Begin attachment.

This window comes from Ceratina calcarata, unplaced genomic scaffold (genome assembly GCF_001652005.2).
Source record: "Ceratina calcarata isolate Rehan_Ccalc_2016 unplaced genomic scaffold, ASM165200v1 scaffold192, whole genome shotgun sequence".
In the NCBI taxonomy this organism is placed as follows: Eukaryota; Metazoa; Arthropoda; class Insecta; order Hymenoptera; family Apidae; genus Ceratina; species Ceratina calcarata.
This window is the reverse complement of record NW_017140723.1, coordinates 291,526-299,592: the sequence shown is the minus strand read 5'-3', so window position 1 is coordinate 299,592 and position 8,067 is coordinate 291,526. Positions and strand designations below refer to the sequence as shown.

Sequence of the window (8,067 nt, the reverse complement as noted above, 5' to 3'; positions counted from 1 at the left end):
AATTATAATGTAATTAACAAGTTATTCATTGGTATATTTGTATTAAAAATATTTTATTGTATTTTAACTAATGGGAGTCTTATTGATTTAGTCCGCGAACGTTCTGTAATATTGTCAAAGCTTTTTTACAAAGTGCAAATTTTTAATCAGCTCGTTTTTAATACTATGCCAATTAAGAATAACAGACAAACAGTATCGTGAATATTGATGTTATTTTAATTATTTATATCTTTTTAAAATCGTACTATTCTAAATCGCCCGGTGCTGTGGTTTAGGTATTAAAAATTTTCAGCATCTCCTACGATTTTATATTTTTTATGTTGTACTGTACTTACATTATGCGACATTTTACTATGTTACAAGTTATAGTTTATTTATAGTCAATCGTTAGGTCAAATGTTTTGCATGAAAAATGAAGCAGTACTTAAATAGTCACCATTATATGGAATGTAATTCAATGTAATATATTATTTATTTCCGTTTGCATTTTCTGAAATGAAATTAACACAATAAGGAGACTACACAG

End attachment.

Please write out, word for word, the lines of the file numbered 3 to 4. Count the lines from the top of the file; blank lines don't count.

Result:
In the NCBI taxonomy this organism is placed as follows: Eukaryota; Metazoa; Arthropoda; class Insecta; order Hymenoptera; family Apidae; genus Ceratina; species Ceratina calcarata.
This window is the reverse complement of record NW_017140723.1, coordinates 291,526-299,592: the sequence shown is the minus strand read 5'-3', so window position 1 is coordinate 299,592 and position 8,067 is coordinate 291,526. Positions and strand designations below refer to the sequence as shown.